-Submitted by David Drumm (Nal), Guest Blogger
In his Slate article, Bad Religion, Ross Douthat argues that even bad religions “have a metaphysically coherent picture of the universe to justify their claims.” Douthat’s argument evokes the Euthyphro Dilemma, inspired by one of Plato’s dialogues. The dialogue features Socrates and religious expert Euthyphro, and has been modernized as “Are morally good acts willed by God because they are morally good, or are they morally good because they are willed by God?”
For those who espouse the Divine Command Theory of morality, the Euthyphro Dilemma presents two horns upon which they may choose their impalement.
If the Divine Command Theory is true, then either (1) morally good acts are willed by God because they are morally good, or (2) morally good acts morally good because they are willed by God. These two options are intended to be mutually exclusive and logically exhaustive. If (1) is true, then morally good acts are morally good independent of God’s will, and God is unnecessary. If (2) is true, then morally good acts are subject to God’s arbitrary whim, and arbitrary morality is not objective.
Douthat tries to avoid the arbitrariness by evoking God’s nature:
Virtue is not something that’s commanded by God, the way a magistrate (or a whimsical alien overlord) might issue a legal code, but something that’s inherent to the Christian conception of the divine nature.
Similarly, renown Christian apologist William Lane Craig writes:
God’s moral nature is expressed in relation to us in the form of divine commands which constitute our moral duties or obligations. Far from being arbitrary, these commands flow necessarily from His moral nature.
But what does it mean to claim that a being has a nature? A nature is a set of properties that the being possesses. We can now form a new Euthyphro-like dilemma: “Is God good because he has these properties? Or are these properties good because God has them?” And we are right back where we started.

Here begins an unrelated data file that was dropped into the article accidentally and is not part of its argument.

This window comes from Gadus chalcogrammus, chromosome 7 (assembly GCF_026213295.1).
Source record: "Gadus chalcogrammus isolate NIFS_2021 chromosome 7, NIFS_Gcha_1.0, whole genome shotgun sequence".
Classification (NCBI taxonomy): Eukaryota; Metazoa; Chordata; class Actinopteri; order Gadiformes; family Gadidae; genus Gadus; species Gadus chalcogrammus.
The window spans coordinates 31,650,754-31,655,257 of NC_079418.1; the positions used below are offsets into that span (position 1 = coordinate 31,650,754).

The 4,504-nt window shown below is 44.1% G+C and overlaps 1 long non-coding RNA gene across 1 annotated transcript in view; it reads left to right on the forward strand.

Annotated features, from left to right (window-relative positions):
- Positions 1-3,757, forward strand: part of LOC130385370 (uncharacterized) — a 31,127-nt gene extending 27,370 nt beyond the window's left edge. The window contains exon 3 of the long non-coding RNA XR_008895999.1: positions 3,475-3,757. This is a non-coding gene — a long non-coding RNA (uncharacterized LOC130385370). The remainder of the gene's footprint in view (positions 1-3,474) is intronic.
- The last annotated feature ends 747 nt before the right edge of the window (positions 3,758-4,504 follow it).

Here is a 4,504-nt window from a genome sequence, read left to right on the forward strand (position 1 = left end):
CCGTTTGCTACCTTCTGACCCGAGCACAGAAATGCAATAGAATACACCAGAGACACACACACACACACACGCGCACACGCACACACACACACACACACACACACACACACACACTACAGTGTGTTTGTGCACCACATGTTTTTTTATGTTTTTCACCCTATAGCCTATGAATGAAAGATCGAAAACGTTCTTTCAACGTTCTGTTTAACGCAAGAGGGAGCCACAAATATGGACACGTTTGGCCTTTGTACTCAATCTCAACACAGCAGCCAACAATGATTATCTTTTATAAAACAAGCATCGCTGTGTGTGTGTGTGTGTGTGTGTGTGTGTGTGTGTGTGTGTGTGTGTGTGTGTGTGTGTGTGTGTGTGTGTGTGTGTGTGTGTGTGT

The apologist may then try to argue Divine Simplicity: that God is identical to its properties. But, as Alvin Plantinga notes, properties are abstract entities, causally inert, and hence, via this argument, God is abstract and causally inert.
Douthat is trying to plug the leaks in his metaphysical dike. But, the very act of plugging causes new leaks to appear. A perfect example of a non-coherent metaphysical worldview.
H/T: Wes Morriston (pdf), John Holbo, Julian Sanchez, John Casey, Julian Sanchez.
44 thoughts on “The Euthyphro Dilemma”
Mark: I corrected this just for you.
“I still think religion has a function as an intellectual suppository…“
I am an atheist, but I see no problem out of this dilemma arguing by the logical rules of religion: By those rules, god is infallible and omniscient.
The second choice, If (2) is true, then morally good acts are subject to god’s arbitrary whim, and arbitrary morality is not objective, is destroyed, because god’s judgment’s are not arbitrary or whimsical or subjective: he knows, in their full glory and without error, the outcome of any choice made by anybody, all of the side-effects, all of the domino-effects.
Making a decision based on complete and certain knowledge (he is infallible) is not a subjective, emotional judgment.
The real question is to determine what god’s definition of “morally good” might mean. Human happiness? A reduction in human misery? Are either of those measurable quantities? Of course they are for god, he is infallible and omniscient!
If god is infallible and omniscient, and his desire is to increase some measurable quantity (for him) of “moral goodness”, then by definition morality is not arbitrary, it is an objectively measurable condition.
As for the written rules; presumably god knew when he wrote them that, even with our free will, they would ultimately increase the net moral good more than they would decrease it, so he wrote them as he did.
Thus, his dictates for moral behavior, although still your choice by free will, are god’s promise that if you obey them you will increase net moral goodness in his eyes (although perhaps not your own happiness, which is akin to the argument for any soldier: You may suffer or die so that others can live more happily in freedom).
Right on. That’s what kept us in hell on earth.
That and heavenly paradise waiting as xompensation for good deeds and obedience to rulers and priests.
Wasn’t that why Constatntine chose the Pauline fraction, I thought GeneH said esterday?
I know I would not recognize a joke if it announced its function. But I didactually, and gave the response guaranteed to tee you off. Ha ha.
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